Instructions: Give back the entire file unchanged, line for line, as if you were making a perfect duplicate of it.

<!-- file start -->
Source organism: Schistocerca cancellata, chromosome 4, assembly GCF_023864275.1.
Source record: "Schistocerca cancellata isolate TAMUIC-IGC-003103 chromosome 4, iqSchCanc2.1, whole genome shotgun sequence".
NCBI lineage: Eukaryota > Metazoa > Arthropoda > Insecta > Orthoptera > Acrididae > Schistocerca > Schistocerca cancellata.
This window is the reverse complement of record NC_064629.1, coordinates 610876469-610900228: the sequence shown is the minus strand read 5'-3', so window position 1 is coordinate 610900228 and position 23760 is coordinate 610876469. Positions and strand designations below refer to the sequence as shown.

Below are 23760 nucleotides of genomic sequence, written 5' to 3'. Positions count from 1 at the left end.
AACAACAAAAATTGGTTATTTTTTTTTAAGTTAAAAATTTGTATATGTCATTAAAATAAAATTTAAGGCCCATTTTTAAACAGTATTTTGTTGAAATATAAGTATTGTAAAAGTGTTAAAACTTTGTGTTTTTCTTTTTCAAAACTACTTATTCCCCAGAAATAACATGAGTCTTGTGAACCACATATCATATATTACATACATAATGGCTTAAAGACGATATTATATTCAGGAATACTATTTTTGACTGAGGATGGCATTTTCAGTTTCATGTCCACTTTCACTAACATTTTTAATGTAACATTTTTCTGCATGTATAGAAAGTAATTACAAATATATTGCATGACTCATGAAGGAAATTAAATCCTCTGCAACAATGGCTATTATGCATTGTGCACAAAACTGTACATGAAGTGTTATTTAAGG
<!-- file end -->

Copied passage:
Source organism: Schistocerca cancellata, chromosome 4, assembly GCF_023864275.1.
Source record: "Schistocerca cancellata isolate TAMUIC-IGC-003103 chromosome 4, iqSchCanc2.1, whole genome shotgun sequence".
NCBI lineage: Eukaryota > Metazoa > Arthropoda > Insecta > Orthoptera > Acrididae > Schistocerca > Schistocerca cancellata.
This window is the reverse complement of record NC_064629.1, coordinates 610876469-610900228: the sequence shown is the minus strand read 5'-3', so window position 1 is coordinate 610900228 and position 23760 is coordinate 610876469. Positions and strand designations below refer to the sequence as shown.

Below are 23760 nucleotides of genomic sequence, written 5' to 3'. Positions count from 1 at the left end.
AACAACAAAAATTGGTTATTTTTTTTTAAGTTAAAAATTTGTATATGTCATTAAAATAAAATTTAAGGCCCATTTTTAAACAGTATTTTGTTGAAATATAAGTATTGTAAAAGTGTTAAAACTTTGTGTTTTTCTTTTTCAAAACTACTTATTCCCCAGAAATAACATGAGTCTTGTGAACCACATATCATATATTACATACATAATGGCTTAAAGACGATATTATATTCAGGAATACTATTTTTGACTGAGGATGGCATTTTCAGTTTCATGTCCACTTTCACTAACATTTTTAATGTAACATTTTTCTGCATGTATAGAAAGTAATTACAAATATATTGCATGACTCATGAAGGAAATTAAATCCTCTGCAACAATGGCTATTATGCATTGTGCACAAAACTGTACATGAAGTGTTATTTAAGG